OMG this sounds SOOOOOO GOOD! Can we say SWEET AND CREAMY more? I was GIDDY reading this!!! :)


Indeed it is. I’m still not sure how I like it compared to others. If we ever do a swap I’ll send you some Tibetan Brick. I’m addicted to that one. SWEET and Creamy.


Ok, you got me JC, after reading your Phoenix reviews last couple of days, I now have to check them out… (hopefully, they don’t ship to Canada and I can maintain new year’s resolution!)


LOL! Less tea is not a good New Year’s resolution, I can understand “I will keep my tea fund under control”. So far I’ve incredibly happy with the Phoenix Collection. I think partially is because I’ve spoken to David to get recommendations based on my preferences or just on ‘current curiosity’.


Another David in the tea world?? What’s up with that ?? How many are out there??
As for my resolution, believe me, it’s a good one! Just means I’m gonna have more of the fabulous tea I already own :-)


Ahhh. Stocking up on favorites! I need to do that. I’m still doing a lot of exploring. I might use a partial budget for restock.

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Dry – Sweet, Vegetal, Nutty, Honey, Flowery.
Wet – Nutty, Honey, Vegetal, Peas, Butter.
Liquor – Pale Green/Yellow

Gong Fu – 5oz Gaiwan 4-5g (a very light tea)

1st 2secs – Sweet, smooth, creamy with nuttiness slightly resembling snow peas up front. As it washes down it turns savory and vegetal. The aftertaste is sweet, smooth and creamy that lingers.

2nd 2secs – Creamy, smooth and sweet with nuttiness that resembles snow peas and honey notes. As it washes down it is creamy and sweet vegetal that lingers through the aftertaste.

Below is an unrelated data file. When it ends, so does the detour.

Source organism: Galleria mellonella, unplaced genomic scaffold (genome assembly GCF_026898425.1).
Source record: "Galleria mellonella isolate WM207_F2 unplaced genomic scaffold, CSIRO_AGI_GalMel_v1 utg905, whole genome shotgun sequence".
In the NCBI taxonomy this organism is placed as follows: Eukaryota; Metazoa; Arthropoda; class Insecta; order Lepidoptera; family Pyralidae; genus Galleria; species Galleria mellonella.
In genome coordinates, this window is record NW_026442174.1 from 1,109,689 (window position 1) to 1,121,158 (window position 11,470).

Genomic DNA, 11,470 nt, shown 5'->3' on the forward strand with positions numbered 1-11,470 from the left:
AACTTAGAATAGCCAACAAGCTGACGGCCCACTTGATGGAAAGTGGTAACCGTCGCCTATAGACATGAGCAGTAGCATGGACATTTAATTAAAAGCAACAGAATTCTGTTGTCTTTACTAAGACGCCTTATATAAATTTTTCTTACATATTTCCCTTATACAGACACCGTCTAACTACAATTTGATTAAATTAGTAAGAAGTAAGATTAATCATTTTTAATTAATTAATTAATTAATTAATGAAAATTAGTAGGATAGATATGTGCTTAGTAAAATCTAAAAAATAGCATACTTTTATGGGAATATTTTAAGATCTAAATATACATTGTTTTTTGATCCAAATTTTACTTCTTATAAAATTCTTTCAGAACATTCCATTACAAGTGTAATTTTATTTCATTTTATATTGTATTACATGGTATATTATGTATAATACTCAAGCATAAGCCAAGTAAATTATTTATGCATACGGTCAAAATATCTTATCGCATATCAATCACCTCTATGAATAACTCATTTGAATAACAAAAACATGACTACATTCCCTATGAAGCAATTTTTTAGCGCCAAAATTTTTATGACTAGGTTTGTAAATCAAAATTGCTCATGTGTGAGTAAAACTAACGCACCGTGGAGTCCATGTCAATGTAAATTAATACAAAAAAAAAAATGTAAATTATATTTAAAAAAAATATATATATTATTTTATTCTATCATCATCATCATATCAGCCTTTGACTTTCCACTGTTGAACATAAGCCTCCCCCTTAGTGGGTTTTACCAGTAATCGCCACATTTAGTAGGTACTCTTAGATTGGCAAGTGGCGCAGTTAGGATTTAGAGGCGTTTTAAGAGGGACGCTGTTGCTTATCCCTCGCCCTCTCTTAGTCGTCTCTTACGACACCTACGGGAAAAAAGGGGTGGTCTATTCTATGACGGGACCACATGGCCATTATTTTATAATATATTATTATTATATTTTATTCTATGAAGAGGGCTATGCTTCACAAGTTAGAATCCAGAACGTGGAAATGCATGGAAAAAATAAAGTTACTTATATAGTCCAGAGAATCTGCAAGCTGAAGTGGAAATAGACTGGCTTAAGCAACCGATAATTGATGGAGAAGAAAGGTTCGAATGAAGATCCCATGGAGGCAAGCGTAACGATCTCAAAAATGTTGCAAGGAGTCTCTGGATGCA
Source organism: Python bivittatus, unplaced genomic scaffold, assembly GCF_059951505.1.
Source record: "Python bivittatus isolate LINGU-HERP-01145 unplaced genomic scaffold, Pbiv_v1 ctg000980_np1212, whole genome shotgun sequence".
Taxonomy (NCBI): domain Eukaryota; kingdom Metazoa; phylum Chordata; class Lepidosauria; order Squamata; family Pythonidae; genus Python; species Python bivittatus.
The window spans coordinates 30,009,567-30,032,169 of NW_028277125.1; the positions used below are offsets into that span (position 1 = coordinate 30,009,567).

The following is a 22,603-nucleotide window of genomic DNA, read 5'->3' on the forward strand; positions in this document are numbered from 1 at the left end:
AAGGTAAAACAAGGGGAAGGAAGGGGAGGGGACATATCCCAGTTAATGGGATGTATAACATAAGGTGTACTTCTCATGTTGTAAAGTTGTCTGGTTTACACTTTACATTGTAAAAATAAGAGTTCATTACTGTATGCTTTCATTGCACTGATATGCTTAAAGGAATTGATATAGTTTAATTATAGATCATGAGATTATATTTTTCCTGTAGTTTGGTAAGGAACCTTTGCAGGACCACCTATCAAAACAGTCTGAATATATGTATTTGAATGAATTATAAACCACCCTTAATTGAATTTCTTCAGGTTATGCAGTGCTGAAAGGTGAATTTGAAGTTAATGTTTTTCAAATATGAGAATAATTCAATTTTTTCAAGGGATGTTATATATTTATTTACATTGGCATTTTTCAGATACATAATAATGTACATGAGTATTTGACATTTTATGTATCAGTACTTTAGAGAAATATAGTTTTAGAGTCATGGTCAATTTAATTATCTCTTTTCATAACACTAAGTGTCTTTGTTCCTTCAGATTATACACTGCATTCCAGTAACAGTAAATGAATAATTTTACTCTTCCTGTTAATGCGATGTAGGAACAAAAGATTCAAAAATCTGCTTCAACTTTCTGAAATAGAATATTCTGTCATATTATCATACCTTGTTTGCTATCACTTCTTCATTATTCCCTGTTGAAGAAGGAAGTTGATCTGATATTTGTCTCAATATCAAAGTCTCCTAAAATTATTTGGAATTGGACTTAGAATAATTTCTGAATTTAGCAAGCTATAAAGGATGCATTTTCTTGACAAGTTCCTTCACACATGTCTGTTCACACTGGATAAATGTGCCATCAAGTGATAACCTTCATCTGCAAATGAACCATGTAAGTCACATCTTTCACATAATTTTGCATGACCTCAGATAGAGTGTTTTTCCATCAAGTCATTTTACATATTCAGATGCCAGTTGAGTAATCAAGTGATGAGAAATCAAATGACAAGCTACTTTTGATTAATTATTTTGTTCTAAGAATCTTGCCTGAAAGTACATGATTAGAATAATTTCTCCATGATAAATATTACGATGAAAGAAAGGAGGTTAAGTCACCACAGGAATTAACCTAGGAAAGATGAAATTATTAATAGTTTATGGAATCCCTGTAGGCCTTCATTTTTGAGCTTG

3rd 4secs – Creamy, sweet, vegetal, buttery nutty sweet corn and snow peas upfront. As it washes down it has a vegetal and slightly floral taste that slowly becomes sweeter. The aftertaste is sweet and nutty that lingers with creaminess.

4th 9secs – Creamy, vegetal, buttery, nutty sweetness and slightly floral up front. As it washes down it has a strong savory vegetal and nutty body. The aftertaste turns sweet again and it becomes sweeter, nutty and buttery.

5th 16secs – Vegetal, sweet, nutty, floral and lightly creamy. As it washes down it is somewhat floral that turns very savory, vegetal, nutty that is almost broth like, that slowly turn sweeter again. The aftertaste is sweet and nutty.

6th 30secs – Buttery, vegetal, nutty, sweet but not as creamy up front. As it washes down it is vegetal, savory and nutty that slowly turns sweeter. The aftertaste is sweet, nutty, and slightly vegetal.

Final Notes
Amazing tea, it has a very complex scent even when dry. It really amazes me how even though I can usually tell a green tea from a white tea by scent (some traits give it up), I never really paid enough attention to note exactly WHAT it is lets me know or gives it out. I still don’t have a word to describe it. But as I’m smelling and drinking this tea I ‘spot’ that something and lose it over and over.